Melbourne Airport currency exchange: Beware of high fees


Ready for your Melbourne vacation? You packed your sun hat, your flip flops and your sunscreen, right? Now all you need is a little Australian cash to fund your trip. If you’re planning on picking some up at the airport when you arrive, there are some tips that will help you make sure you’re getting a good deal. Read on for the knowledge.

Where to exchange money at Melbourne airport?

Travelex operates seven money exchange counters at the Melbourne airport, both before and after you go through security. You can find them¹:

  • On Level 1 near check-in counter H
  • On Level 1 near check-in counter B
  • On Level G in front of the international arrival doors
  • On Level 1 next to the security screening area
  • On Level 1 opposite the TRS counter
  • On Level 1 between gates 2 and 4
  • On Level 1 near gates 6 and 10

You can order your Australian dollars online ahead of time to pick up either in cash or pre-loaded on a Travelex money card, or, if your home currency is a major global currency like US dollars , euros of British pound sterling, you can take cash to exchange at the counter. Available amounts vary by location, so it’s always a good idea to go online ahead of time and reserve the amount of cash you’d like to pick up.

If you don’t want to use Travelex, a number of Australian banks, including NAB and ANZ, have ATMs at the Melbourne airport, meaning you should be able to easily withdraw some AUD if you have a card without foreign conversion fees. Just make sure to choose to view your transaction in AUD instead of your home currency to avoid paying extra for dynamic currency conversion.

Should I exchange money on Melbourne airport?

You probably shouldn’t exchange currency at the Melbourne airport. You’re likely to find better rates in places without as much tourist traffic, so you may want to plan on heading into the city and then getting cash there. The one exception would be using an airport ATM — those usually dispense cash at a better rate, so if your home bank card is foreign transaction fee-free, this is a good option. Don’t forget to let your home back know you’ll be traveling abroad, though, in case they’ll block your card for security reasons.

Watch out for hidden fees in the exchange rate.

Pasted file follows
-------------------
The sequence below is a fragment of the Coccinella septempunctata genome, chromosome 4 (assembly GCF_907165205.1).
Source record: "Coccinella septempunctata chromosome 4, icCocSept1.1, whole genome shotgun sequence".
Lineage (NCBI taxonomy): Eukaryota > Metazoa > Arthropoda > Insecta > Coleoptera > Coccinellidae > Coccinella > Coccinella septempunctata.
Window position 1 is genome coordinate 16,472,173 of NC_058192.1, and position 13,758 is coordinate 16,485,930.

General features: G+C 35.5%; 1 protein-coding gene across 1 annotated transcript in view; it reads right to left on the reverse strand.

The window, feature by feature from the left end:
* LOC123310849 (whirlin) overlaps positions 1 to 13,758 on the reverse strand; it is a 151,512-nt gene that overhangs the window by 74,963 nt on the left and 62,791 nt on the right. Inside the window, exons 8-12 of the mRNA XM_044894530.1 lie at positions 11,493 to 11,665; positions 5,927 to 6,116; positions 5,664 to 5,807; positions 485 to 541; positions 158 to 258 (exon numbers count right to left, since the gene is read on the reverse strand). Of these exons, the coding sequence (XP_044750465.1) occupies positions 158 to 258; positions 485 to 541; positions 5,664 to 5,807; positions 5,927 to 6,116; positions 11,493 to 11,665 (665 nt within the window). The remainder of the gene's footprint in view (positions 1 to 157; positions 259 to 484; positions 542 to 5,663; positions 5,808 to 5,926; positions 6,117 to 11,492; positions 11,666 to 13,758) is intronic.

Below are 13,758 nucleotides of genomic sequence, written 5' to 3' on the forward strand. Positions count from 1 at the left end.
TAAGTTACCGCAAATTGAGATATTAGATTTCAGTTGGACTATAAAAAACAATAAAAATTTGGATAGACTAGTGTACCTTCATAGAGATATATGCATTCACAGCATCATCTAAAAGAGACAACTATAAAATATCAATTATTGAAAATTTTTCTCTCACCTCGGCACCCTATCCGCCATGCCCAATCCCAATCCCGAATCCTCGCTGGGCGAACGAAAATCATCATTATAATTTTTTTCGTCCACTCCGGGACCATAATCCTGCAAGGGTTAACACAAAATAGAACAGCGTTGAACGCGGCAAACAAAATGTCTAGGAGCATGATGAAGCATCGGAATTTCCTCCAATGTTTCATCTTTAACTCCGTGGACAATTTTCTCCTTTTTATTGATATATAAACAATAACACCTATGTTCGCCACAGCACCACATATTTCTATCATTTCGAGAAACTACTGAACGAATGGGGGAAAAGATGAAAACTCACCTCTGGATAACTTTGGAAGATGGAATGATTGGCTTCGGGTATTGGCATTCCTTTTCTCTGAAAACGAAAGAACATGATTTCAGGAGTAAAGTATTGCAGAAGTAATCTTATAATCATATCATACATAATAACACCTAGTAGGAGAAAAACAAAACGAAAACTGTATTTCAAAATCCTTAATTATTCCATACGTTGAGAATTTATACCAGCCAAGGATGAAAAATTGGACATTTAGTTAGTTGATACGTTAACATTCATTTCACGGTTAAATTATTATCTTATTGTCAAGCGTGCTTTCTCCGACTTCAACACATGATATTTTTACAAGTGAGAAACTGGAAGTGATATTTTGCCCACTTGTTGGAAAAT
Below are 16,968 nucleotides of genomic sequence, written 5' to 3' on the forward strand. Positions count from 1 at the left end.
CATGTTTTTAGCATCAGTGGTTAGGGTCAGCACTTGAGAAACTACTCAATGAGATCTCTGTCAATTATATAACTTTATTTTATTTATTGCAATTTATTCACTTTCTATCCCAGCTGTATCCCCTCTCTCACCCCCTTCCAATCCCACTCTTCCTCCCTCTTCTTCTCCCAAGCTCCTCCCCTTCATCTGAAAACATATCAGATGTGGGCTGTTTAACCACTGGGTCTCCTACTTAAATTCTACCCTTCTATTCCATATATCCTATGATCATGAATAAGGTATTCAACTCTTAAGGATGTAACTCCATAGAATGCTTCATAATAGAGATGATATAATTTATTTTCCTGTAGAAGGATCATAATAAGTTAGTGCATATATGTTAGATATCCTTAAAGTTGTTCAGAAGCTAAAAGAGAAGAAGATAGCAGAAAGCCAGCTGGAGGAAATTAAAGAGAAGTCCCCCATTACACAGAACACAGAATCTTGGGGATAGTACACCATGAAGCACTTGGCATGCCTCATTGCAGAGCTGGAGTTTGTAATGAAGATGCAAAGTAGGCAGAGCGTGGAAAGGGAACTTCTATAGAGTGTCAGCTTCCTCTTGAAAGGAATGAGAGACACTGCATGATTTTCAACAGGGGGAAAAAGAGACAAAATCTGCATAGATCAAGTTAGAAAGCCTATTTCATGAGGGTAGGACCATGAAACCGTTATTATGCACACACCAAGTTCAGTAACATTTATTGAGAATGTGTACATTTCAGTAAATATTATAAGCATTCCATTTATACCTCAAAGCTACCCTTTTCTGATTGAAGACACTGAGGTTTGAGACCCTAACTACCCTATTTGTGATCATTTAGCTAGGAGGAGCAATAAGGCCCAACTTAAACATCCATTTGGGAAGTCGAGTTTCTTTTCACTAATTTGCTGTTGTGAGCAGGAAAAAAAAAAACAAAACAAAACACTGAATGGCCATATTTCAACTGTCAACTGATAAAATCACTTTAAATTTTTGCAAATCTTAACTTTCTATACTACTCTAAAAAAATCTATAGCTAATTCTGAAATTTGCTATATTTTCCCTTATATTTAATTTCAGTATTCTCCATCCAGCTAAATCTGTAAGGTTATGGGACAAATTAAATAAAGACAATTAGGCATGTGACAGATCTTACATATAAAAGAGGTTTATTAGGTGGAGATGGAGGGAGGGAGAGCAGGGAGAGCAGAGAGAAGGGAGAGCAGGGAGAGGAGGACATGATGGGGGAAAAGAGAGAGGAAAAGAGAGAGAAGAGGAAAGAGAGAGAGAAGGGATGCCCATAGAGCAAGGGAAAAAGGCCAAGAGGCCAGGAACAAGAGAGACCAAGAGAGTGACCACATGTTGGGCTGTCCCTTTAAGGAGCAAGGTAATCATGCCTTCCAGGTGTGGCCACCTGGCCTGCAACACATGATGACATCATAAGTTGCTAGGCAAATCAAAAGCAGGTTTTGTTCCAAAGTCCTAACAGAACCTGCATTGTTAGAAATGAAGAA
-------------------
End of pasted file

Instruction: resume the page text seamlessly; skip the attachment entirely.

The main thing to watch out for when using currency exchange services is the exchange rate you’re being offered. Many of these counters advertise 0% commission, but that’s because they’re making their profits by marking up the exchange rates they offer you. That means the exchange rate you pay for is likely not the mid-market rate, or the “real” exchange rate you see when you Google the currencies.

Use a currency converter to check the airport exchange rate

Use an online currency converter to compare the rate you’re offered to the mid-market rate and see if you’re getting a good deal. You can also Google your currency pair, as this should also give you the mid market, or spot, rate.

What is the best place to exchange money?

The airport is likely not the best place to exchange money. Instead, hit an ATM or search for an exchange counter in the city, especially if it’s away from the usual tourist spots, where you’re likely to find better exchange rates. Or, better yet, use a service like Wise to send money to a trusted, local friend for you to pick up and get there. You’ll know for sure you’ll get the mid-market rate, and all you’ll have to pay is a small transfer fee that’s spelled out upfront.

And if you’re staying in Australia longterm, look into opening up your own local bank account, or a Wise borderless multi-currency account together with the Wise debit Mastercard.

How to avoid paying high fees on your money exchange in Melbourne

When you exchange money in a foreign country, the best thing you can do is check and compare exchange rates to look for the best deal. Make good use of that currency converter to save on exchanges. Also make sure you keep an eye on the fees, but with the caveat that it might be better for your wallet to pay a slightly higher upfront fee if you get a better exchange rate. And check with your bank before your trip — it might even be possible to buy some AUD there before you go, and since your home bank has an interest in keeping you as a customer, you might be offered a more competitive rate there.

No matter how you choose to get the AUD you need for your trip, remember to always compare rates and fees. Good luck and safe travels!

1. (July 10, 2018)

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